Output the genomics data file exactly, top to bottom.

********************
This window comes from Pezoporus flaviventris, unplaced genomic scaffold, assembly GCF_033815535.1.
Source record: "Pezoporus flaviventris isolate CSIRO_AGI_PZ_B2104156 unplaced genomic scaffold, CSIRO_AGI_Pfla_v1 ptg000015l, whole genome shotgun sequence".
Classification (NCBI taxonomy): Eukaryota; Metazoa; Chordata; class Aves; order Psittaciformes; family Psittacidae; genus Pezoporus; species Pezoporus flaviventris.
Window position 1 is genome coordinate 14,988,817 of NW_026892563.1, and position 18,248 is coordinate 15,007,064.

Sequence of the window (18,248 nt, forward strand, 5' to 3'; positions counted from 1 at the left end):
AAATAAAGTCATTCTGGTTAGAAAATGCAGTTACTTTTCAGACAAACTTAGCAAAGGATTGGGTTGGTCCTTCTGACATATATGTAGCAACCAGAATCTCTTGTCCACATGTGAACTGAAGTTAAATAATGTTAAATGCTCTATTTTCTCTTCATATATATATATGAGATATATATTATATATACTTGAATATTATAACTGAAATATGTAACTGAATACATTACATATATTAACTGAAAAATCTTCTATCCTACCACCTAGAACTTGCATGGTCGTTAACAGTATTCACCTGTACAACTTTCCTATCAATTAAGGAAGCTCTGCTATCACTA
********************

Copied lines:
This window comes from Pezoporus flaviventris, unplaced genomic scaffold, assembly GCF_033815535.1.
Source record: "Pezoporus flaviventris isolate CSIRO_AGI_PZ_B2104156 unplaced genomic scaffold, CSIRO_AGI_Pfla_v1 ptg000015l, whole genome shotgun sequence".
Classification (NCBI taxonomy): Eukaryota; Metazoa; Chordata; class Aves; order Psittaciformes; family Psittacidae; genus Pezoporus; species Pezoporus flaviventris.
Window position 1 is genome coordinate 14,988,817 of NW_026892563.1, and position 18,248 is coordinate 15,007,064.

Sequence of the window (18,248 nt, forward strand, 5' to 3'; positions counted from 1 at the left end):
AAATAAAGTCATTCTGGTTAGAAAATGCAGTTACTTTTCAGACAAACTTAGCAAAGGATTGGGTTGGTCCTTCTGACATATATGTAGCAACCAGAATCTCTTGTCCACATGTGAACTGAAGTTAAATAATGTTAAATGCTCTATTTTCTCTTCATATATATATATGAGATATATATTATATATACTTGAATATTATAACTGAAATATGTAACTGAATACATTACATATATTAACTGAAAAATCTTCTATCCTACCACCTAGAACTTGCATGGTCGTTAACAGTATTCACCTGTACAACTTTCCTATCAATTAAGGAAGCTCTGCTATCACTA